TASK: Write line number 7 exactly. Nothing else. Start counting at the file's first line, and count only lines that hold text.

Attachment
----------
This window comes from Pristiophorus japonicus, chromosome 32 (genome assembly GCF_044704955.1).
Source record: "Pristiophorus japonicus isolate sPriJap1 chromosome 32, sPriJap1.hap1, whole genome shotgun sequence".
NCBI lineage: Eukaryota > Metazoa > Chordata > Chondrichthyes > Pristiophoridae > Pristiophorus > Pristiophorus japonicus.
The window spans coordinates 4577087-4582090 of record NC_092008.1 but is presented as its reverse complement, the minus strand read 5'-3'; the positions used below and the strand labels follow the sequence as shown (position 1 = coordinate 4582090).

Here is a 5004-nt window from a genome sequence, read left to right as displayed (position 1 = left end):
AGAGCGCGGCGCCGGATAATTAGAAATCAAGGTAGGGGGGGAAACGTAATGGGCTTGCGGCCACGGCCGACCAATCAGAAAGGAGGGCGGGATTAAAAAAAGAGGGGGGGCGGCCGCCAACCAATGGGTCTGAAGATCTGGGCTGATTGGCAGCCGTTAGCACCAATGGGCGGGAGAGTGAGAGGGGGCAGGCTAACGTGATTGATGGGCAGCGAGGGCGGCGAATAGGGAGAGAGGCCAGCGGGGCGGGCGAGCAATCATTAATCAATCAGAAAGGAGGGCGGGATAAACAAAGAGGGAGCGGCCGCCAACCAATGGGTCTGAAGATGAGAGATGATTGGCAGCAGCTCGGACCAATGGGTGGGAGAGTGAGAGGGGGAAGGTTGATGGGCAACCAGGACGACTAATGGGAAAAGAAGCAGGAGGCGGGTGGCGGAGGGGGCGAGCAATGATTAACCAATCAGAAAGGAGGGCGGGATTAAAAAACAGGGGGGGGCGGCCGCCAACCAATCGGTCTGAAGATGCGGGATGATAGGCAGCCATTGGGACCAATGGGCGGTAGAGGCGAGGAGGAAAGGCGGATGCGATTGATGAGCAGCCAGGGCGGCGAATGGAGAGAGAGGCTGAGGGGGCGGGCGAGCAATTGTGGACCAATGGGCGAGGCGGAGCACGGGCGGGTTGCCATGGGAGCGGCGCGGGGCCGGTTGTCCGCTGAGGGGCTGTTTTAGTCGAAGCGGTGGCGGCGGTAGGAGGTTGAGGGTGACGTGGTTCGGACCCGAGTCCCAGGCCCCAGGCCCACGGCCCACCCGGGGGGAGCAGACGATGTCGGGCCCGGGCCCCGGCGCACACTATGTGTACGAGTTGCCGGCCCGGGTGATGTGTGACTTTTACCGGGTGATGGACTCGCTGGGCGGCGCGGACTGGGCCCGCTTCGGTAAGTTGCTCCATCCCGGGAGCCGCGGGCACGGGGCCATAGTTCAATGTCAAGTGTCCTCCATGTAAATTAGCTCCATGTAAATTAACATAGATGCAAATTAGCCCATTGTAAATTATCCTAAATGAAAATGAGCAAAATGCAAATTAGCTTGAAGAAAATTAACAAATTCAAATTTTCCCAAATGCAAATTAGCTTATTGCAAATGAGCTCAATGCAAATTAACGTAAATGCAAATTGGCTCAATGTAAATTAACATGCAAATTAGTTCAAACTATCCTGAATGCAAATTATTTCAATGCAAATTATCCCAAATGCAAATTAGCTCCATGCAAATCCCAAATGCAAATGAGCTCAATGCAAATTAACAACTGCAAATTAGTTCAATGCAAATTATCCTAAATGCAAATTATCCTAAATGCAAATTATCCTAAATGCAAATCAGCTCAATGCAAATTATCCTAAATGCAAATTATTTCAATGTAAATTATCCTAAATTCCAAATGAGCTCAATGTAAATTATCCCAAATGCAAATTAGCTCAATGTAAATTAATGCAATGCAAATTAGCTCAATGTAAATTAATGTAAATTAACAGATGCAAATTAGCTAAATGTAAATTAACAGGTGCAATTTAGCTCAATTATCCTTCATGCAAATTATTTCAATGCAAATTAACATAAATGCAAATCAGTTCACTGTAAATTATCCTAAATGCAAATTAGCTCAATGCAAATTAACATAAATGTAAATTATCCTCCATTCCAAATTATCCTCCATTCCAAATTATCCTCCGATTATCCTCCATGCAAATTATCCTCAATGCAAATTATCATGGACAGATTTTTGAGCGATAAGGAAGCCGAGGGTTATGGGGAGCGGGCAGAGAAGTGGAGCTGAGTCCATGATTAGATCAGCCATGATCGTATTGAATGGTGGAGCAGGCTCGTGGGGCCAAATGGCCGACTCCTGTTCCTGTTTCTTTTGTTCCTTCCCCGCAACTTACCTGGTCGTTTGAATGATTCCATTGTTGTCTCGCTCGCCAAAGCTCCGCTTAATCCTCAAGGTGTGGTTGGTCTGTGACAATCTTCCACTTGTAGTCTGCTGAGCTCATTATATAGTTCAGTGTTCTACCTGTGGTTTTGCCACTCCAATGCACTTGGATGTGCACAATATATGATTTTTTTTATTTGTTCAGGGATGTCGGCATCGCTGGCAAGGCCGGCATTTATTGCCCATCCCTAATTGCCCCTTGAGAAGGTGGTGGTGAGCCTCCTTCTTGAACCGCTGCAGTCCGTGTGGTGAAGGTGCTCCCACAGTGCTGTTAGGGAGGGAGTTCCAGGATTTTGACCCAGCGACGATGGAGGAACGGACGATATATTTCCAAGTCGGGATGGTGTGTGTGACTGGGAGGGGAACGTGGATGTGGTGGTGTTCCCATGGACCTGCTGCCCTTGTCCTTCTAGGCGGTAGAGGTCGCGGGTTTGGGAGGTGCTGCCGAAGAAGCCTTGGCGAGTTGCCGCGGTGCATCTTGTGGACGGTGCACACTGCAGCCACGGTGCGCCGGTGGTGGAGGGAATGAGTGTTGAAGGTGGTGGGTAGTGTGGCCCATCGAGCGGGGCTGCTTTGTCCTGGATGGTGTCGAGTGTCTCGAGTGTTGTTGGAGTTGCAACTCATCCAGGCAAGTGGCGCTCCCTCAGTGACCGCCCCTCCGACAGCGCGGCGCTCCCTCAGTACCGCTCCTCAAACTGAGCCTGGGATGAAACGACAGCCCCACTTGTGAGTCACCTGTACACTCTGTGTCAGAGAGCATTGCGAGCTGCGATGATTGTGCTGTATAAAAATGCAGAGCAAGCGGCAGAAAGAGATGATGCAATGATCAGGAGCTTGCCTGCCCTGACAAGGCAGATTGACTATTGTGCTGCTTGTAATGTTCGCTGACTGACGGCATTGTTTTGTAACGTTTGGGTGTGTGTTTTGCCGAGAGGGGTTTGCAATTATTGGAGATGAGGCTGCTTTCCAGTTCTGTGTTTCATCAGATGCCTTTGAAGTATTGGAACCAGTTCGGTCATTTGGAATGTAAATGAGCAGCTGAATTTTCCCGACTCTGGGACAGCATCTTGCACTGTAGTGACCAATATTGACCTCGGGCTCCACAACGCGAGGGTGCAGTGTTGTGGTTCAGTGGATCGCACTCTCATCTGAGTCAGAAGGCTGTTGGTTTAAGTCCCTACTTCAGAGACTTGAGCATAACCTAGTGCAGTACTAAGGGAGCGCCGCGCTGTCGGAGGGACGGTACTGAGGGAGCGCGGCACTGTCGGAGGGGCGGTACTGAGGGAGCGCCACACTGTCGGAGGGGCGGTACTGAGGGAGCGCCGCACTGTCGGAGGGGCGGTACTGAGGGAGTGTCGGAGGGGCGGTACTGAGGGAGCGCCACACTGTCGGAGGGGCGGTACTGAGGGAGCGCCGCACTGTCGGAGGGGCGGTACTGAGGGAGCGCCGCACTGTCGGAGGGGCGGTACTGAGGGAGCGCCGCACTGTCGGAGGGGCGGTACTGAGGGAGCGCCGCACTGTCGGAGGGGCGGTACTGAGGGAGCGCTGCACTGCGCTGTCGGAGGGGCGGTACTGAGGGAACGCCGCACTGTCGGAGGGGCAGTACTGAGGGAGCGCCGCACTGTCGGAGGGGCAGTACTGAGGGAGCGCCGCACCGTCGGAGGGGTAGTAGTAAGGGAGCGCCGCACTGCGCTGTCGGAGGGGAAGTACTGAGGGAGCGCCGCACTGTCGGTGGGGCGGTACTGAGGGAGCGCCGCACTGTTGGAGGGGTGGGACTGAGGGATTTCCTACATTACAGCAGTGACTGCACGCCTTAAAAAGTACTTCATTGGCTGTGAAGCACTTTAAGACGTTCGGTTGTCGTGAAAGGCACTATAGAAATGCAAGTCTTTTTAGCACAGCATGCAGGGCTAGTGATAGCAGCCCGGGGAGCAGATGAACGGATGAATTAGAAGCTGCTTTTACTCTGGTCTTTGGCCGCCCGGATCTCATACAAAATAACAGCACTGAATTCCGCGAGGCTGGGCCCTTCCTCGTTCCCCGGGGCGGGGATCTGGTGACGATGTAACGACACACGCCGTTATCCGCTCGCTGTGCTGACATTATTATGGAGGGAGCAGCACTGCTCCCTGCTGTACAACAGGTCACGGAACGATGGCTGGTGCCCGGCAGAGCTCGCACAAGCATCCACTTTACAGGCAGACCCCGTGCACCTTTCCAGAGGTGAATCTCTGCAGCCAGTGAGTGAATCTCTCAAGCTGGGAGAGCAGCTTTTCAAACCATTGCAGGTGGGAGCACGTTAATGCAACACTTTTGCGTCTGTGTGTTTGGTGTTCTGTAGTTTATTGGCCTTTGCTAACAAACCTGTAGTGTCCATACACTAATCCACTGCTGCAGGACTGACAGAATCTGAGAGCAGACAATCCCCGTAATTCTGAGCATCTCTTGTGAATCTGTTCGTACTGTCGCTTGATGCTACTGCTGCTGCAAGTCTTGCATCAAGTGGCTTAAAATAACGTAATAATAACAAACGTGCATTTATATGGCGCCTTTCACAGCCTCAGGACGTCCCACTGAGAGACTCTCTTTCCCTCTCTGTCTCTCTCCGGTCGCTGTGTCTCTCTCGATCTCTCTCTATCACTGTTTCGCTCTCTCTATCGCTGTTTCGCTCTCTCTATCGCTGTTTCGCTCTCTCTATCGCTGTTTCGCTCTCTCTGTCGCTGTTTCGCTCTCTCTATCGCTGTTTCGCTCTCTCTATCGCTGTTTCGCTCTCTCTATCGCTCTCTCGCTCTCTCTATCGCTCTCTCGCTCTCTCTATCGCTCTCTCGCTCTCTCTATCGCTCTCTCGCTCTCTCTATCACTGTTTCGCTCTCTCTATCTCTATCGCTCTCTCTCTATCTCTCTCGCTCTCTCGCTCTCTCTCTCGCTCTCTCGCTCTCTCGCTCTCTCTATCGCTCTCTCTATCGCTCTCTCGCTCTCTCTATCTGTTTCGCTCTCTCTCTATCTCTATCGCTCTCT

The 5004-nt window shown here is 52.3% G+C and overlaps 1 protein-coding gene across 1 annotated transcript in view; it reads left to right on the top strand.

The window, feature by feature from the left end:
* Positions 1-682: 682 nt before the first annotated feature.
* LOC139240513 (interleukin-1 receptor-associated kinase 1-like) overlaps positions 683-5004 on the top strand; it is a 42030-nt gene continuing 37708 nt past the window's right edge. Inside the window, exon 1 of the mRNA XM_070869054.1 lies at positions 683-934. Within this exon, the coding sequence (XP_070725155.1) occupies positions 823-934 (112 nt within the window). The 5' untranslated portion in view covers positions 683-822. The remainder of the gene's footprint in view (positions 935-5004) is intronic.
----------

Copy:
The 5004-nt window shown here is 52.3% G+C and overlaps 1 protein-coding gene across 1 annotated transcript in view; it reads left to right on the top strand.